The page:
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Last weekend, as my husband and I were in Vegas celebrating an anniversary, I went to see Bodies. . . .the Exhibition, where I got to see the preserved remains of actual bodies. Although my husband got queasy and exited quickly, I found the exhibition to be remarkable—I left in complete amazement at how the body’s systems work together to allow me to do even the most simple of tasks. Fun fact: we actually shrink during the course of the day and when we go to sleep, we stretch out again.
Amazingly, however, it isn’t just our muscles that work in such harmony with our bones. The whole of our development results from a complex interaction between our genes and our environment. I’ve learned this week of a study that was conducted in the state of Georgia several years ago. A group of researchers wanted to know if they could influence the propensity of a child’s risky behaviors as they move through adolescence—including, for instance, their use of alcohol or marijuana. The 11-year-old African-American boys who were not in the control group attended seven seminars with their families, each with the intent to discuss communication strategies, parental and other familial relationships, cultural and racial pride, and discipline. After five years, it seemed that the seminars had had no effect—the researchers found no remarkable difference between the boys who had attended the seminars and those who hadn’t.
Nevertheless, with advancements in genetics, the researchers then tested each boy for a particular gene (5-HTTLPR, which is connected to the body’s level of serotonin, or the chemical responsible for our feelings of contentment). It was then they noticed a huge difference between the two groups of boys. If the boys had the long version of the gene, it didn’t matter whether they had attended the seminars or not—they had experimented with drugs, alcohol and sex at similar rates. However, for the boys who had the short version of the gene (those who were genetically more inclined to be at-risk), attending the seminars proved to make a substantial difference, as they showed a substantial decrease in rates of risky behaviors. In other words, despite their nature, the boys who received a different type of nurture took a less risky path in life.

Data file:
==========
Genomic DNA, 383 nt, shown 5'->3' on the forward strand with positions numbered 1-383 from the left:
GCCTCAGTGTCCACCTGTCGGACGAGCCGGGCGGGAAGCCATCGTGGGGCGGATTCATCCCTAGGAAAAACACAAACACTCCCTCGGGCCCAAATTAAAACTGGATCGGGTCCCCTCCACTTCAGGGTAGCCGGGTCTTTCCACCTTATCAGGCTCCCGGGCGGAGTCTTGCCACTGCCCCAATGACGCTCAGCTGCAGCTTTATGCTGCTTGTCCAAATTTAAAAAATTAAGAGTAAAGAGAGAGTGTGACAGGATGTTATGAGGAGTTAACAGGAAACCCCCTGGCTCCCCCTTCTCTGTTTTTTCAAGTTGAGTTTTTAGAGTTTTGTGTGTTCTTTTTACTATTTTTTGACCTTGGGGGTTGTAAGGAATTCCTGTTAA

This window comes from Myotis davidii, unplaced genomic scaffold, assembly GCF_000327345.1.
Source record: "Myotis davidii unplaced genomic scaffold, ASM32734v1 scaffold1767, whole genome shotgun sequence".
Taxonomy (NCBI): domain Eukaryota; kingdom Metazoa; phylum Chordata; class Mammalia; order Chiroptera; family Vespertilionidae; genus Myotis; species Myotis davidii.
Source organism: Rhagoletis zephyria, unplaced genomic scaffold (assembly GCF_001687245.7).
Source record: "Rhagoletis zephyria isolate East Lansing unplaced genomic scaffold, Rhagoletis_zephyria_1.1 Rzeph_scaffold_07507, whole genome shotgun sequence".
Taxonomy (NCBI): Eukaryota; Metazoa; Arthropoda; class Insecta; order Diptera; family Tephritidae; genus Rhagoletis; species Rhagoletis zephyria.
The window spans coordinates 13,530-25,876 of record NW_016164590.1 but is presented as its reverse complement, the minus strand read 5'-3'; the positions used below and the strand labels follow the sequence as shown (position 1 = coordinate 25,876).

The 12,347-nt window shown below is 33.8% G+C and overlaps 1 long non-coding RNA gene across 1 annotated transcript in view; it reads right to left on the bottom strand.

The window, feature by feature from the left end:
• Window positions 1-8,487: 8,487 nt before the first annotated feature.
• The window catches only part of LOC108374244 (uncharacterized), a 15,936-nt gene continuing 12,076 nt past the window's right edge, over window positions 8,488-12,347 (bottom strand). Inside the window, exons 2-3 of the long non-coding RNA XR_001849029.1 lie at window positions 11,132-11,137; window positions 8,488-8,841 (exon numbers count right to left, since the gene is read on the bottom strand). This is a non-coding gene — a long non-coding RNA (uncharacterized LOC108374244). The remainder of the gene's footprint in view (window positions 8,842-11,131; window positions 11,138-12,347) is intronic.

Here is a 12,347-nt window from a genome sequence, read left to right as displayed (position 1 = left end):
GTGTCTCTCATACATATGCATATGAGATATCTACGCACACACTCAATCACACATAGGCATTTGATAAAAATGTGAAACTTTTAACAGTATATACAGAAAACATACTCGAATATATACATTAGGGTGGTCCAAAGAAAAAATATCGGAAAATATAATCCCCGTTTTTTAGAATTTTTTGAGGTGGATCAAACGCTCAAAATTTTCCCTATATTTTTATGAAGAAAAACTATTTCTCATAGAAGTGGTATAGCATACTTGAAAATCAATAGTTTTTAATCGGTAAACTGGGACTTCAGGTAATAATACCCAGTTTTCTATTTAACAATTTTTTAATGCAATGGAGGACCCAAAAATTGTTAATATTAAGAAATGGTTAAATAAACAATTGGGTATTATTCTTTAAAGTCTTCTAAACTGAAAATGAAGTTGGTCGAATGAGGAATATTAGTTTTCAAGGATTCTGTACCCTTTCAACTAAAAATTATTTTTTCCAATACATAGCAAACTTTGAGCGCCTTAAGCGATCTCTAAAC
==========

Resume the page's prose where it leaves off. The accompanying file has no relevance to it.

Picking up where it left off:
Epigenetic is the term scientists use to refer to the effects of the environment on our genes. (Since they were just barely starting to map the human genome when I was learning about Mendel in high school, much of what I’ve learned this week has been revelatory.) While it has been obvious to me that nature and nurture work together to shape our development, I’ve been fascinated to learn that, in fact, they don’t just work in tandem. Rather, the relationship between our genes and our environment is much more dynamic than I realized.
One of the reasons I love sign language for babies is that through the process of giving little ones a way to communicate to their caregivers they can be the agents of change to shape their environment, which will in turn, influence their future growth. Instead of having to cry, or, as was the case with my son who was language delayed, go through myriad movements and gestures to get what they need (which are often met with frustration from their caregiver), kids are able to simply ask. Consequently, in addition to getting their needs met (a tremendous thing by itself), instead of being met with frustration and anger, they get praise. Now they have changed their nurturing environment. Of course, just because I learned to sign with my toddler didn’t mean I was a perfect parent; but, it generally allowed me to be calmer and more responsive—a setting much more conducive to additional, positive brain development.
For my family, I have found that Kindermusik, in general, continues to shape our home life. Attending with my preschooler once a week, I’m setting aside time to connect with her (I love being able to look into her eyes when Ms. Carol asks us). Reading books, dancing or listening to music together, gives both of us a meaningful way of interacting with each other.
We all come to Kindermusik class with differing natures. I love how Kindermusik nurtures the nurturing part of our lives, as well.